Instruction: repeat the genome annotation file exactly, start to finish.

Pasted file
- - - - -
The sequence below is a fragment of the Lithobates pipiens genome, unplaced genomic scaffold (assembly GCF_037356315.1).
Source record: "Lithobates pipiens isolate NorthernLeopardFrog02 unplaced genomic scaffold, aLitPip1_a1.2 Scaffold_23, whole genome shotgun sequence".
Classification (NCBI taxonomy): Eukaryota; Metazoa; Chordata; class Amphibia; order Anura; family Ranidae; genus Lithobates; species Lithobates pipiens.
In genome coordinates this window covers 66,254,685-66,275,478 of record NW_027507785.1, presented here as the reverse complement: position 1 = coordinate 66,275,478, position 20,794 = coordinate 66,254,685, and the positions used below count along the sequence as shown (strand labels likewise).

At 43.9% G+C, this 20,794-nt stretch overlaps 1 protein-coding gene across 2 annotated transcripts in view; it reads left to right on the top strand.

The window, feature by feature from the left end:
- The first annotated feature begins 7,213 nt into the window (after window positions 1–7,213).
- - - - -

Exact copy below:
The sequence below is a fragment of the Lithobates pipiens genome, unplaced genomic scaffold (assembly GCF_037356315.1).
Source record: "Lithobates pipiens isolate NorthernLeopardFrog02 unplaced genomic scaffold, aLitPip1_a1.2 Scaffold_23, whole genome shotgun sequence".
Classification (NCBI taxonomy): Eukaryota; Metazoa; Chordata; class Amphibia; order Anura; family Ranidae; genus Lithobates; species Lithobates pipiens.
In genome coordinates this window covers 66,254,685-66,275,478 of record NW_027507785.1, presented here as the reverse complement: position 1 = coordinate 66,275,478, position 20,794 = coordinate 66,254,685, and the positions used below count along the sequence as shown (strand labels likewise).

At 43.9% G+C, this 20,794-nt stretch overlaps 1 protein-coding gene across 2 annotated transcripts in view; it reads left to right on the top strand.

The window, feature by feature from the left end:
- The first annotated feature begins 7,213 nt into the window (after window positions 1–7,213).